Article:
Appears in
On Food and Cooking

By Harold McGee

Published 2004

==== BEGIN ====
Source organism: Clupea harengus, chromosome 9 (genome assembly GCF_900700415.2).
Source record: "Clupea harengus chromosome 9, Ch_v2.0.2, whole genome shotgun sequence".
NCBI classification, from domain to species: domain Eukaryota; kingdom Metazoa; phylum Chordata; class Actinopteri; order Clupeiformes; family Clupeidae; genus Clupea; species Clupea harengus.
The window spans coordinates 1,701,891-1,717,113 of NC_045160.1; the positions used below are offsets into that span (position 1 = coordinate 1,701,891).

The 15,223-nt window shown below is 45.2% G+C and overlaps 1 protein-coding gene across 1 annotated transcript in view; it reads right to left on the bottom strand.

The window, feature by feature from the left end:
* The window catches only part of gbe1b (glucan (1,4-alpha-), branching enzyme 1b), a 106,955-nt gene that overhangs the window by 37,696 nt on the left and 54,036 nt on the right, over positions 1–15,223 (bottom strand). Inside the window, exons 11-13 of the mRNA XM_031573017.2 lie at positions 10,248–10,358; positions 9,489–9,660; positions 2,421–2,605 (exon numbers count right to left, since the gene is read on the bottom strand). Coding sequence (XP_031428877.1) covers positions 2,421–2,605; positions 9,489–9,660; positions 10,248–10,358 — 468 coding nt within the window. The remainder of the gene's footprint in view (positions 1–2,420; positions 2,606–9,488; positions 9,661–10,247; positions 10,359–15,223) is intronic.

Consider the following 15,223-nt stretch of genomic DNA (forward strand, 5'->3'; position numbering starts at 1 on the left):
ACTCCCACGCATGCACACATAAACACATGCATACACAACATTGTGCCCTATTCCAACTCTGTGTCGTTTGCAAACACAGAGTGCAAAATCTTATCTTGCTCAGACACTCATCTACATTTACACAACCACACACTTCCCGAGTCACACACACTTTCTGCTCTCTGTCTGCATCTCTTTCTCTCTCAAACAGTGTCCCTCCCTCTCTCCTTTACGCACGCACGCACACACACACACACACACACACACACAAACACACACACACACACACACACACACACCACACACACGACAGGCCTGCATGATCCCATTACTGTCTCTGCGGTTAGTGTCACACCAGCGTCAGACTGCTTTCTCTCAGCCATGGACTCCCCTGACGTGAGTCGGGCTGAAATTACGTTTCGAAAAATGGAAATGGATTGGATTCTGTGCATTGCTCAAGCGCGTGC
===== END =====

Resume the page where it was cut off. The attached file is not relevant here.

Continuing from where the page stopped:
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Cooks have known for thousands of years that a low cooking temperature provides the greatest safety margin for making custards: that is, it gives us more time to recognize that the dish is properly done and remove it from the heat, before it toughens and tunnels. Custards are usually baked in a moderate oven with the protection of a water bath, which keeps the effective cooking temperature below the boiling point. The actual temperature depends on the pan material and whether and how the water bath is covered (see box). It’s a mistake to cover the whole water bath, since this forces the water to the boil and makes it more likely that the custards will be overcooked. The most gentle heating results when the individual molds are set covered on a rack in an open, thin metal pan of hot water.